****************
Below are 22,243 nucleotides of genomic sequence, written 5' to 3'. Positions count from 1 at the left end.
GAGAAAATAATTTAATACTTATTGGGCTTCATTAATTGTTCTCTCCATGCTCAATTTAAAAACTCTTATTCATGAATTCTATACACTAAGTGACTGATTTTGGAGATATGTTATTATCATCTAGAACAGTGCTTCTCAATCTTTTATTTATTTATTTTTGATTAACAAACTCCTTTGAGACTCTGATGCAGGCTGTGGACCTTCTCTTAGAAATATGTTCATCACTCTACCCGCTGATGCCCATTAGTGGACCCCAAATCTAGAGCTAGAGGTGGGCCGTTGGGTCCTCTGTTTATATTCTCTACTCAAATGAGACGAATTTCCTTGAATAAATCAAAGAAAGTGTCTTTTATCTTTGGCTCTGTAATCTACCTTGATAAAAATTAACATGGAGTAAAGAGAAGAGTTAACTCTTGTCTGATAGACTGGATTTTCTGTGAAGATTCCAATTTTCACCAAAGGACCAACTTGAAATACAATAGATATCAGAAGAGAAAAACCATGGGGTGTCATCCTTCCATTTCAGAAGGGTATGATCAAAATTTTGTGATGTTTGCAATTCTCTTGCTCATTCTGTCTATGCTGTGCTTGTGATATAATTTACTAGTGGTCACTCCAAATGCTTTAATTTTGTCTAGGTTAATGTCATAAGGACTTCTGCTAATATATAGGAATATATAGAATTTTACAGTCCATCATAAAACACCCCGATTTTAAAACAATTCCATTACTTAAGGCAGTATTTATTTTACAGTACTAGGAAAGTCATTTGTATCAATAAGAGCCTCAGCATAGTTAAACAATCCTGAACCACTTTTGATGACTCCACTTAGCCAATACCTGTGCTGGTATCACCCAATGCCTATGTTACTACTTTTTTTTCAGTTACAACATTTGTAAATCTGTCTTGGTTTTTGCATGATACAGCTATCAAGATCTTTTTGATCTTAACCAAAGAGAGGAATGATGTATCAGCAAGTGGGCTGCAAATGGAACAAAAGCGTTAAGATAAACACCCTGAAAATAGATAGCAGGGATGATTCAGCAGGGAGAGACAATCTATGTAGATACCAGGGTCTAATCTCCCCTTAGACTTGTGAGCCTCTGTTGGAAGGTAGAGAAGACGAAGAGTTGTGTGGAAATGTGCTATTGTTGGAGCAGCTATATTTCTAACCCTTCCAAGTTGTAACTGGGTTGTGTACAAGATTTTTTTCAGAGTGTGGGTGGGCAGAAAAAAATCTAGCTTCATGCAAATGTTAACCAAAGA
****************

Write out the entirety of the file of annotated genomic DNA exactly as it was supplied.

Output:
Below are 22,243 nucleotides of genomic sequence, written 5' to 3'. Positions count from 1 at the left end.
GAGAAAATAATTTAATACTTATTGGGCTTCATTAATTGTTCTCTCCATGCTCAATTTAAAAACTCTTATTCATGAATTCTATACACTAAGTGACTGATTTTGGAGATATGTTATTATCATCTAGAACAGTGCTTCTCAATCTTTTATTTATTTATTTTTGATTAACAAACTCCTTTGAGACTCTGATGCAGGCTGTGGACCTTCTCTTAGAAATATGTTCATCACTCTACCCGCTGATGCCCATTAGTGGACCCCAAATCTAGAGCTAGAGGTGGGCCGTTGGGTCCTCTGTTTATATTCTCTACTCAAATGAGACGAATTTCCTTGAATAAATCAAAGAAAGTGTCTTTTATCTTTGGCTCTGTAATCTACCTTGATAAAAATTAACATGGAGTAAAGAGAAGAGTTAACTCTTGTCTGATAGACTGGATTTTCTGTGAAGATTCCAATTTTCACCAAAGGACCAACTTGAAATACAATAGATATCAGAAGAGAAAAACCATGGGGTGTCATCCTTCCATTTCAGAAGGGTATGATCAAAATTTTGTGATGTTTGCAATTCTCTTGCTCATTCTGTCTATGCTGTGCTTGTGATATAATTTACTAGTGGTCACTCCAAATGCTTTAATTTTGTCTAGGTTAATGTCATAAGGACTTCTGCTAATATATAGGAATATATAGAATTTTACAGTCCATCATAAAACACCCCGATTTTAAAACAATTCCATTACTTAAGGCAGTATTTATTTTACAGTACTAGGAAAGTCATTTGTATCAATAAGAGCCTCAGCATAGTTAAACAATCCTGAACCACTTTTGATGACTCCACTTAGCCAATACCTGTGCTGGTATCACCCAATGCCTATGTTACTACTTTTTTTTCAGTTACAACATTTGTAAATCTGTCTTGGTTTTTGCATGATACAGCTATCAAGATCTTTTTGATCTTAACCAAAGAGAGGAATGATGTATCAGCAAGTGGGCTGCAAATGGAACAAAAGCGTTAAGATAAACACCCTGAAAATAGATAGCAGGGATGATTCAGCAGGGAGAGACAATCTATGTAGATACCAGGGTCTAATCTCCCCTTAGACTTGTGAGCCTCTGTTGGAAGGTAGAGAAGACGAAGAGTTGTGTGGAAATGTGCTATTGTTGGAGCAGCTATATTTCTAACCCTTCCAAGTTGTAACTGGGTTGTGTACAAGATTTTTTTCAGAGTGTGGGTGGGCAGAAAAAAATCTAGCTTCATGCAAATGTTAACCAAAGA